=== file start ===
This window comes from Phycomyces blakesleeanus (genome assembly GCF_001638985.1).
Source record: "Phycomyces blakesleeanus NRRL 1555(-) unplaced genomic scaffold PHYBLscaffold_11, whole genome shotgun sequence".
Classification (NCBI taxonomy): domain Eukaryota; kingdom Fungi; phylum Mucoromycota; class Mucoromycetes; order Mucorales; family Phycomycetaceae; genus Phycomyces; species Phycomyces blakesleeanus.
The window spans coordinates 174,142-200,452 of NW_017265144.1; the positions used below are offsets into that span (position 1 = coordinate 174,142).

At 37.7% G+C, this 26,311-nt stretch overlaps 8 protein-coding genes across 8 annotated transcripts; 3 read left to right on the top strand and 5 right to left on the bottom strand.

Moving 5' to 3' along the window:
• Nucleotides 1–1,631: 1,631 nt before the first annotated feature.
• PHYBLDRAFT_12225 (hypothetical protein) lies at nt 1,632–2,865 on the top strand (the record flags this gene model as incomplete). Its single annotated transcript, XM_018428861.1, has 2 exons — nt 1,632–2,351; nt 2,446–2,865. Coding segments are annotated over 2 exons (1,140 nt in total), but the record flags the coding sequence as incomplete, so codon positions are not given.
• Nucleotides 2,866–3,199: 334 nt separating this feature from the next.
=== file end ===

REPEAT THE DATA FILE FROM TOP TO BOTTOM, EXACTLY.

This window comes from Phycomyces blakesleeanus (genome assembly GCF_001638985.1).
Source record: "Phycomyces blakesleeanus NRRL 1555(-) unplaced genomic scaffold PHYBLscaffold_11, whole genome shotgun sequence".
Classification (NCBI taxonomy): domain Eukaryota; kingdom Fungi; phylum Mucoromycota; class Mucoromycetes; order Mucorales; family Phycomycetaceae; genus Phycomyces; species Phycomyces blakesleeanus.
The window spans coordinates 174,142-200,452 of NW_017265144.1; the positions used below are offsets into that span (position 1 = coordinate 174,142).

At 37.7% G+C, this 26,311-nt stretch overlaps 8 protein-coding genes across 8 annotated transcripts; 3 read left to right on the top strand and 5 right to left on the bottom strand.

Moving 5' to 3' along the window:
• Nucleotides 1–1,631: 1,631 nt before the first annotated feature.
• PHYBLDRAFT_12225 (hypothetical protein) lies at nt 1,632–2,865 on the top strand (the record flags this gene model as incomplete). Its single annotated transcript, XM_018428861.1, has 2 exons — nt 1,632–2,351; nt 2,446–2,865. Coding segments are annotated over 2 exons (1,140 nt in total), but the record flags the coding sequence as incomplete, so codon positions are not given.
• Nucleotides 2,866–3,199: 334 nt separating this feature from the next.